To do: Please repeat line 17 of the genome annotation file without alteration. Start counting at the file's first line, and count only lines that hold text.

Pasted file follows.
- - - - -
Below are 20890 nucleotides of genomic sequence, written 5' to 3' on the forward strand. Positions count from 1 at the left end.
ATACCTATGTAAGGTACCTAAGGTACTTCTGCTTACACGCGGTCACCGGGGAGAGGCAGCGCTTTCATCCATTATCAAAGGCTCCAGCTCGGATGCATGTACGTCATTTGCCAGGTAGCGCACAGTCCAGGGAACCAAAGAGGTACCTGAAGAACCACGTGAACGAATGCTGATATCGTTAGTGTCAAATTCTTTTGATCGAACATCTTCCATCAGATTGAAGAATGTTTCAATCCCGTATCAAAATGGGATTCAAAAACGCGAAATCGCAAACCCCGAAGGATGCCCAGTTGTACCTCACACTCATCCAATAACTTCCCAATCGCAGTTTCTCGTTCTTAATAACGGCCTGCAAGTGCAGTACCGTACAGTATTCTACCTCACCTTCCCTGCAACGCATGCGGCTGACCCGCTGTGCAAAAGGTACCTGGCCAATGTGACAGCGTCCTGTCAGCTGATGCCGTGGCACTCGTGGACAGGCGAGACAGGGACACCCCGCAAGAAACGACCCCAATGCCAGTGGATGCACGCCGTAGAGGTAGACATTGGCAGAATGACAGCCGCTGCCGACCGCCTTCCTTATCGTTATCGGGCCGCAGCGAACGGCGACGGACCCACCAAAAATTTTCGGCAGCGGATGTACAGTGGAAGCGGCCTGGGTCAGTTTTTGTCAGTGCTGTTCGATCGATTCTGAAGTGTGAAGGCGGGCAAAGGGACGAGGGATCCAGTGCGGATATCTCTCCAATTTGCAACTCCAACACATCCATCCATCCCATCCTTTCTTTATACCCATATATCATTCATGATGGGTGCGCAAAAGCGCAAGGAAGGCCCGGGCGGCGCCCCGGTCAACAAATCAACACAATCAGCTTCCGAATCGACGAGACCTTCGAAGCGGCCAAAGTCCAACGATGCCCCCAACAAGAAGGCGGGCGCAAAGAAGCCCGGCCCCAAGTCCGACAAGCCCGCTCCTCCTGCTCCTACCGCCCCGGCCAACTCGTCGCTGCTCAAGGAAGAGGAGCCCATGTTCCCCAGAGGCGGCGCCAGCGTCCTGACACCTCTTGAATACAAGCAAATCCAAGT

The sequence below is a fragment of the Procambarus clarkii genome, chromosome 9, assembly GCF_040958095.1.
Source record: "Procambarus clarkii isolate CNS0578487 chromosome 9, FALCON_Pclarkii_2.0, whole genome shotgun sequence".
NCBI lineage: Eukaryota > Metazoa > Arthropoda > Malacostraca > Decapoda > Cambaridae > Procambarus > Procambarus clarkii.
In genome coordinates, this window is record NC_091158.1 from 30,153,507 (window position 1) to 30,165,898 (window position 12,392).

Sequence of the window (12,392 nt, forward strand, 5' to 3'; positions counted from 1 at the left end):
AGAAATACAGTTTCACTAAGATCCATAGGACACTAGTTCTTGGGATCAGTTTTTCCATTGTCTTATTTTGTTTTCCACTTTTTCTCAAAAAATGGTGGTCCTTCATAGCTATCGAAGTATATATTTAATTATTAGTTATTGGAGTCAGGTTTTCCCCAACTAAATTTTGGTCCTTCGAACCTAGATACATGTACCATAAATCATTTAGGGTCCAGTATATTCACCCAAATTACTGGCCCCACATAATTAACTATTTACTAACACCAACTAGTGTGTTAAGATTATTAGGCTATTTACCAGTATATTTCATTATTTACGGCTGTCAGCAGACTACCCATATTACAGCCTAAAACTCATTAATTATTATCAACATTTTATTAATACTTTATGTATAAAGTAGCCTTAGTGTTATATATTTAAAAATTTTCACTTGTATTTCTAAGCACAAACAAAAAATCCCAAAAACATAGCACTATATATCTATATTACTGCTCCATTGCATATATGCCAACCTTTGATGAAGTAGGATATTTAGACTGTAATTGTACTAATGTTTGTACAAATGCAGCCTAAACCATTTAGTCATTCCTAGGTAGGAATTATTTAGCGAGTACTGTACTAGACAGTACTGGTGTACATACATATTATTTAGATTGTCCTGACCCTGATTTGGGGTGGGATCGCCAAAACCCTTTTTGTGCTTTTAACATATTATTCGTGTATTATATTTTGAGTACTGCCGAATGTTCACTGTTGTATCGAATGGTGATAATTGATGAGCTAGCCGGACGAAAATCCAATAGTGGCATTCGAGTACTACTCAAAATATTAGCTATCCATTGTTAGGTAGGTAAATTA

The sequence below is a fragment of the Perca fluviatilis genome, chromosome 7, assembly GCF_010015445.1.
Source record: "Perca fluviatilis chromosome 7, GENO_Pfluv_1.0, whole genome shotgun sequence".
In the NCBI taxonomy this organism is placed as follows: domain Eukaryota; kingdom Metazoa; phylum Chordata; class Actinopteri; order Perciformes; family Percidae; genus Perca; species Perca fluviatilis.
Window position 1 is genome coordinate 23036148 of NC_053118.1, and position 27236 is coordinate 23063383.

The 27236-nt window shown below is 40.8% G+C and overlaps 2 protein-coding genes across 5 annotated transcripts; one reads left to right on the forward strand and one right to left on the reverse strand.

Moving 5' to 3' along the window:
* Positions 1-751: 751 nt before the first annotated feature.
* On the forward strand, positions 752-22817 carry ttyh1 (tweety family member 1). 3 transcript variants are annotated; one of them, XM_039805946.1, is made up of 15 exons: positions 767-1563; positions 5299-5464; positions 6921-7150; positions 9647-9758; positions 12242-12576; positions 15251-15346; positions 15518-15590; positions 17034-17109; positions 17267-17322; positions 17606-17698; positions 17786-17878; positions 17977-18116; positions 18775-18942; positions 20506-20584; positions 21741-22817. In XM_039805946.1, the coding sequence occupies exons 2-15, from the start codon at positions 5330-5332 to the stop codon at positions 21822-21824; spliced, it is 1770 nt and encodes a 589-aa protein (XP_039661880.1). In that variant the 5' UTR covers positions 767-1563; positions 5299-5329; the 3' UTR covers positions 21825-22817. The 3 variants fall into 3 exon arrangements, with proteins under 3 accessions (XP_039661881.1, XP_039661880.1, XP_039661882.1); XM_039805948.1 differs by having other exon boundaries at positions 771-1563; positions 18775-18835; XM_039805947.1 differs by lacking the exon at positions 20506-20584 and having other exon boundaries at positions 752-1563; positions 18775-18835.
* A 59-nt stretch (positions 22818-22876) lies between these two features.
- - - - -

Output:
* A 59-nt stretch (positions 22818-22876) lies between these two features.